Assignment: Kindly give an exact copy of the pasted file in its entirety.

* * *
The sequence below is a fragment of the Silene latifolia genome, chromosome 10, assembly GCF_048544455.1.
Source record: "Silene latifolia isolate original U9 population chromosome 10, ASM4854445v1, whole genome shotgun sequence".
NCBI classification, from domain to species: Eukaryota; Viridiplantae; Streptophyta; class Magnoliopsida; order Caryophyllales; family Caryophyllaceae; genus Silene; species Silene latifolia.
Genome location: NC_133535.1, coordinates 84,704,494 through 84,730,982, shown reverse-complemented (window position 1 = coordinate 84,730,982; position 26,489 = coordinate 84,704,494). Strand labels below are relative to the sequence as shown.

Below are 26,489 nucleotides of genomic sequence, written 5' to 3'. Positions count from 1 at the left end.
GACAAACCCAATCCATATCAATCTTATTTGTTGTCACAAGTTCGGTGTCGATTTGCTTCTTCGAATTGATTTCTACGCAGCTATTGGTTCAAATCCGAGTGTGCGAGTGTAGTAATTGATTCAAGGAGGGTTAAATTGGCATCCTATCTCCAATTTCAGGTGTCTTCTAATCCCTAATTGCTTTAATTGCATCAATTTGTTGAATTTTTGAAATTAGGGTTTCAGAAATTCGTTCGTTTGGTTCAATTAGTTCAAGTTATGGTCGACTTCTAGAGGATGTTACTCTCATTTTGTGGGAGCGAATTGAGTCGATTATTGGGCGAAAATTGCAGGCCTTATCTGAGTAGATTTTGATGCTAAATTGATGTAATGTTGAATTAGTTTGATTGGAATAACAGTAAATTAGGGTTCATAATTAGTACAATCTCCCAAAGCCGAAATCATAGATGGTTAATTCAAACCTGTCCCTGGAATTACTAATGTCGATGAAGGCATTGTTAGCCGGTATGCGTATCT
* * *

The sequence below is a fragment of the Silene latifolia genome, chromosome 10, assembly GCF_048544455.1.
Source record: "Silene latifolia isolate original U9 population chromosome 10, ASM4854445v1, whole genome shotgun sequence".
NCBI classification, from domain to species: Eukaryota; Viridiplantae; Streptophyta; class Magnoliopsida; order Caryophyllales; family Caryophyllaceae; genus Silene; species Silene latifolia.
Genome location: NC_133535.1, coordinates 84,704,494 through 84,730,982, shown reverse-complemented (window position 1 = coordinate 84,730,982; position 26,489 = coordinate 84,704,494). Strand labels below are relative to the sequence as shown.

Below are 26,489 nucleotides of genomic sequence, written 5' to 3'. Positions count from 1 at the left end.
GACAAACCCAATCCATATCAATCTTATTTGTTGTCACAAGTTCGGTGTCGATTTGCTTCTTCGAATTGATTTCTACGCAGCTATTGGTTCAAATCCGAGTGTGCGAGTGTAGTAATTGATTCAAGGAGGGTTAAATTGGCATCCTATCTCCAATTTCAGGTGTCTTCTAATCCCTAATTGCTTTAATTGCATCAATTTGTTGAATTTTTGAAATTAGGGTTTCAGAAATTCGTTCGTTTGGTTCAATTAGTTCAAGTTATGGTCGACTTCTAGAGGATGTTACTCTCATTTTGTGGGAGCGAATTGAGTCGATTATTGGGCGAAAATTGCAGGCCTTATCTGAGTAGATTTTGATGCTAAATTGATGTAATGTTGAATTAGTTTGATTGGAATAACAGTAAATTAGGGTTCATAATTAGTACAATCTCCCAAAGCCGAAATCATAGATGGTTAATTCAAACCTGTCCCTGGAATTACTAATGTCGATGAAGGCATTGTTAGCCGGTATGCGTATCT